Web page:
Tel Aviv is littered with cafes and kiosks serving Euro-style coffee. I never got the hang of what to order to balance out my pathetically minimum caffeine requirement, but at Cafe Nachmani I not only learned how to order the right tasting brew, I learned how to enjoy it. I’ve never seen a windowsill in Starbucks lined with art magazines. Not Cosmo or People, literal professional art magazines you’d see in big city galleries and be afraid to touch. The Barnes & Noble cafes are filled with geeks on their laptops, chugging down brew in order to use the free WiFi. At Cafe Nachmani, patrons sipped on cappuccinos and the Israeli favorite, espresso, while lingering over literary mags heavier than half the books lining our chain’s clearance aisle.

Tel Avivans work like mad in a city that never sleeps. They’ve just learned how to enjoy a frenetic pace better than we ever could. It’s amazing how much more you enjoy life when you view it as a pleasure to be lived instead of an obligation to be fueled through.To better answer the question of what you’re drinking, you need to start with why you’re drinking it.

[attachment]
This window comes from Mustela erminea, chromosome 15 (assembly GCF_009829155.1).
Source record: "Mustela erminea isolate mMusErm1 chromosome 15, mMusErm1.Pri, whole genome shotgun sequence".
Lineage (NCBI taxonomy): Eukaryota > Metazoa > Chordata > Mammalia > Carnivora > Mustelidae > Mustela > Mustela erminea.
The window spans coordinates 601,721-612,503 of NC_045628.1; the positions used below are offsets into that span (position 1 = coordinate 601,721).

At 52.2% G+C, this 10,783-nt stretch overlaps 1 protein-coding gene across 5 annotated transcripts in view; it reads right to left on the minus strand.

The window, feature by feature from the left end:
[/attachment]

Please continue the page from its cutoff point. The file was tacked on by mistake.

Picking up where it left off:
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This Traditional Turkish Coffee Beats The Heck Out Of Some Weak Italian Cappuccino Everytime

Saturday, March 21st, 2015 - by Michael van der Galien

No Dave, Italian coffee definitely isn’t the best coffee in the world. That cappuccino you show looks like the same one you can get anywhere in Europe. There’s nothing even remotely special about it.

Want to see what real coffee is supposed to look like? Well, just take a look at this wonderful Turkish coffee I drank earlier today. Now that’s the kind of boost you need in the morning.